By: Rev. Dr. Clark Armstrong
God’s plan for the Church is given in Ephesians 4:1-16. The Church is the body of Christ, and we are all one in His body with Him as the head. His body should reflect unity (v. 3) even though he has designed it with diversity (v. 7). Above all, it should reflect charity, which is agape (selfless, Christlike) love for one another (v. 15). It was St. Augustine who said, “Necessariis unitas, Dubias libertas, Omnibus caritas,” meaning “In essentials unity, in non-essentials liberty, in all things charity.”
Other characteristics that Christ’s body should reflect would be humility (v. 2) and responsibility (v. 12). Each person should be responsible to use their spiritual gifts to serve others, and those who have leadership gifts should be the ones to equip the saints to do the work of ministry.
The apostles, prophets, evangelists, pastors, and teachers listed in Ephesians 4 are the God-called and gifted leaders of His Church who are set apart by the Lord and the Church in ministry for ordination (v. 11). They have the expressed purpose to equip the whole body to do the work of the ministry (v. 12). The goal is for everyone to reach Christlike maturity (v. 13) and, of course, for all of the work of Christ to be accomplished on earth as each person in the body does his or her part (v. 16).
This is all well and good, except that I have found as pastor and seminary professor that very few pastors know how to “equip” the people. I know that I did not. Furthermore, there is no one really explaining to pastors what it means or how to fulfill this biblical calling. This required some research and discovery on my part in order to be able to equip those under my care and share what I learned with others.
There are two Greek words in the New Testament for “equipping.” Both come with military overtones in their meaning. The first one refers to the training both in knowledge and skill for engaging in warfare. The second has to do with the resourcing needed for initial and ongoing deployment—weapons, armament, rations, maps, strategies, etc. The word “equip” is only used three times in the N.T. The first two times use the word for training and the last one uses the word for resourcing.
The first way that pastors equip the saints is in the Word. 2 Timothy 3:16-17 states, “All Scripture is God-breathed and is useful for teaching, rebuking, correcting and training in righteousness, so that the servant of God may be thoroughly equipped for every good work.” Every Christian needs to be discipled in the Word. This type of equipping will be ongoing as long as we are alive.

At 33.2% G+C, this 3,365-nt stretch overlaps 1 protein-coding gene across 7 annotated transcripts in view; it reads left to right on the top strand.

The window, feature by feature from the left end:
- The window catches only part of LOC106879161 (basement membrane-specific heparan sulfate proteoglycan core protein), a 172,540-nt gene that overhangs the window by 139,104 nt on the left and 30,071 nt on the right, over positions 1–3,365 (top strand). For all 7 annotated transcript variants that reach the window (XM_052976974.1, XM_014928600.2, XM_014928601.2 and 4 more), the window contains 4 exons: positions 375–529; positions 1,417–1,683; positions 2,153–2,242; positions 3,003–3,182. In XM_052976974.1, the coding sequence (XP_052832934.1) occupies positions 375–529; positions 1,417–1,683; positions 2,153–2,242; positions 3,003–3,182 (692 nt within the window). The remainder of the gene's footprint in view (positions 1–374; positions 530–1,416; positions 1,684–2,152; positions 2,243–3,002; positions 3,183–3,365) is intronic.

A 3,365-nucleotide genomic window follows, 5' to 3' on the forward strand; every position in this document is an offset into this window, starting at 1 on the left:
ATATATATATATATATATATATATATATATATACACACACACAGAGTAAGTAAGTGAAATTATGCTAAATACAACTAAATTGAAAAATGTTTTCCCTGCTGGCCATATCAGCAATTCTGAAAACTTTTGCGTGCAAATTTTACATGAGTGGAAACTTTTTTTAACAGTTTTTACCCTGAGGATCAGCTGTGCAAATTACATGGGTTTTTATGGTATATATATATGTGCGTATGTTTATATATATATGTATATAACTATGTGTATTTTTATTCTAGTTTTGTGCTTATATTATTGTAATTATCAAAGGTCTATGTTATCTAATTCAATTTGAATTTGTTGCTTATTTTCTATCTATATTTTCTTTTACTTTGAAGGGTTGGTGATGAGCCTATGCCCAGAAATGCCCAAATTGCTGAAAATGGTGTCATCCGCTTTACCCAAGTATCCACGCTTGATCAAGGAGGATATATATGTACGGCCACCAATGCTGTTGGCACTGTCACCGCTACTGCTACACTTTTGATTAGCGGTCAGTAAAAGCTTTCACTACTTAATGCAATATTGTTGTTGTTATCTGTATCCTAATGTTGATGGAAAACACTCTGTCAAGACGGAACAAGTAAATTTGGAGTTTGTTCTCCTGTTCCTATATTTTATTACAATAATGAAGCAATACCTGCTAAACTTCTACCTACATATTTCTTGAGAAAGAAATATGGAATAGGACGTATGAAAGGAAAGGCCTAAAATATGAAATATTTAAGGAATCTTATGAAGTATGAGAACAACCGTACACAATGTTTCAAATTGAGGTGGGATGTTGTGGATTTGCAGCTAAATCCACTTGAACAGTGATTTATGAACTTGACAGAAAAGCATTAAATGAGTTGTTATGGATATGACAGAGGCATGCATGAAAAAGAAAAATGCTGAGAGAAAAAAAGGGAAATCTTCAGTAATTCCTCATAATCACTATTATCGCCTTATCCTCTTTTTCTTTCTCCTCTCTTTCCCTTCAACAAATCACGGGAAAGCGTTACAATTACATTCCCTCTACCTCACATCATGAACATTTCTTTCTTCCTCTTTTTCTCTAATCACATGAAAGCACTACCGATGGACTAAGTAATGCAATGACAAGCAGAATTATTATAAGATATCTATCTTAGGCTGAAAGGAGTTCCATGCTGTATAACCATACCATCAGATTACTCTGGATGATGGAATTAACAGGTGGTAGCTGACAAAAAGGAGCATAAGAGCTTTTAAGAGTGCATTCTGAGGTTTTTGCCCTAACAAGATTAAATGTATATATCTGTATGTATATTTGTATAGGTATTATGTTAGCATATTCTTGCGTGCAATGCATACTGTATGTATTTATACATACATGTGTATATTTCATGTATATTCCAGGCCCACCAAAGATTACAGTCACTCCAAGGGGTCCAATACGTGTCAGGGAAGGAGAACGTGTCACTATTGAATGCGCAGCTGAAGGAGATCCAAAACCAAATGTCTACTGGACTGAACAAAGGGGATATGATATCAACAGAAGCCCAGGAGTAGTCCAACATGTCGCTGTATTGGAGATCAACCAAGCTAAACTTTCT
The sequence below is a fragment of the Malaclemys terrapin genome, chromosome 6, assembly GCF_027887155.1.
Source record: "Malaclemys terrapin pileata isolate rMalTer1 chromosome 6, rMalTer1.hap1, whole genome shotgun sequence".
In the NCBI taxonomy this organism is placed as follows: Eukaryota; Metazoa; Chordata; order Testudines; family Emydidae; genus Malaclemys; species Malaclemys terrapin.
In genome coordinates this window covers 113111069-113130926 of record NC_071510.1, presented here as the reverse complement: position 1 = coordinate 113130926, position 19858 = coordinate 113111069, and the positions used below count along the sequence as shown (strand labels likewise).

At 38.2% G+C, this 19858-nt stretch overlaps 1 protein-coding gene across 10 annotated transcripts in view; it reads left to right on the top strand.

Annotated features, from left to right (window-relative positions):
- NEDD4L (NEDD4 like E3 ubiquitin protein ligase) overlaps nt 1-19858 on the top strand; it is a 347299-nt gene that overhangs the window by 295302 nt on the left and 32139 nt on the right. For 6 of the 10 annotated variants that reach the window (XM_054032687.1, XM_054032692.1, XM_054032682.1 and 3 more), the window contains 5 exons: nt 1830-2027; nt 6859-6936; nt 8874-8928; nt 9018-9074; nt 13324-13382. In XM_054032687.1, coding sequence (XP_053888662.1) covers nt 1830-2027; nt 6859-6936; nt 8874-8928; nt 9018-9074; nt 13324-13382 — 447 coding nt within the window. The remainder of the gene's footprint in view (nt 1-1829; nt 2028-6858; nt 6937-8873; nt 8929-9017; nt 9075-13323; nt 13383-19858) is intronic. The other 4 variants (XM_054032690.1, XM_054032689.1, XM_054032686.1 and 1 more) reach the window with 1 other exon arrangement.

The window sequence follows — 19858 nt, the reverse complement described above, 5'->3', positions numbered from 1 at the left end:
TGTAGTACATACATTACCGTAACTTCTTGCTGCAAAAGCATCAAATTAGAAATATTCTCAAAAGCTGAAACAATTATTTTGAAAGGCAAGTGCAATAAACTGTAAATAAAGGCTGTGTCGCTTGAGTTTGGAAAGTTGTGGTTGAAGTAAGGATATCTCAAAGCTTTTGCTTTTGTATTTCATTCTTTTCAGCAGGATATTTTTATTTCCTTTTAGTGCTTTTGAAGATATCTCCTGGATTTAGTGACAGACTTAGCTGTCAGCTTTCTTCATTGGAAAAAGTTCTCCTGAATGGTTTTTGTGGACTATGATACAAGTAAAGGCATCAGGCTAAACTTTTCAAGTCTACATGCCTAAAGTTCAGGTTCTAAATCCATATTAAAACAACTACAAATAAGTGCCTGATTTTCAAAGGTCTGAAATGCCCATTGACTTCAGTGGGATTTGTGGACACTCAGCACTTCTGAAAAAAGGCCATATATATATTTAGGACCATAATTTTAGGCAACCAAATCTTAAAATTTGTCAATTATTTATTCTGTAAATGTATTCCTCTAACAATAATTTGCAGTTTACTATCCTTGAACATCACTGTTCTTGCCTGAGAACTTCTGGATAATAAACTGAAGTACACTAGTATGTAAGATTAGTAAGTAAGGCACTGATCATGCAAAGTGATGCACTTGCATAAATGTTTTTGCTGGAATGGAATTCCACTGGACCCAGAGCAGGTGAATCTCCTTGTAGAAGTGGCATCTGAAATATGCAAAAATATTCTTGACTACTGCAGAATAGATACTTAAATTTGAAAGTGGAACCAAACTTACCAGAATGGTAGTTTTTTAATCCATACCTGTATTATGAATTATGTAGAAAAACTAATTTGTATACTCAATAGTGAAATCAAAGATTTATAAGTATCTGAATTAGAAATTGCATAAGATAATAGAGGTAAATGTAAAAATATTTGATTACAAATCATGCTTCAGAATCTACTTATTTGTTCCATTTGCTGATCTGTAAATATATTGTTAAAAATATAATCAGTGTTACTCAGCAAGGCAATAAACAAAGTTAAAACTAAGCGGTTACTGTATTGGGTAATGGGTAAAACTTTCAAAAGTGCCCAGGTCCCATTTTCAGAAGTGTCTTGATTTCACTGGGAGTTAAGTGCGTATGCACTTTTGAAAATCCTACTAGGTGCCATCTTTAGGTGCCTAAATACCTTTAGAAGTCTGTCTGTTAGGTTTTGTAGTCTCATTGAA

The second way of equipping is according to giftings, as Ephesians 4:11-12 highlights. There is a difference between talents, skills and gifts. Talents are natural abilities. Skills are learned abilities. Gifts are Spirit-ignited abilities. These may overlap, but pastors are specifically called to help Christians to discover, develop and deploy their spiritual gifts.
The third way of equipping is mentioned in Hebrews 13:20-21. It switches to the word for resourcing. This is equipping through shepherding in the way of Jesus, our Chief Shepherd: “Now may the God of peace, who through the blood of the eternal covenant brought back from the dead our Lord Jesus, that great Shepherd of the sheep, equip you with everything good for doing his will…”
The NLT translates it very accurately by saying, “equip you with all you need.” I have found there are three things which Christian workers need as a part of our ongoing shepherding-type equipping ministry. These are guidance, resources and encouragement. In some cases, a personal mentoring relationship such as Paul had with Timothy (2 Timothy 2:1-2) will develop. This, too, is equipping through a ministry of shepherding as Jesus did with His disciples.
By sticking to the simple plan of the New Testament, a pastor will be able to know what equipping is and how to do it in each ministry or relationship in which she or he is placed. Pastors and leaders, may we go forth boldly and train and resource the saints for the battle at hand.
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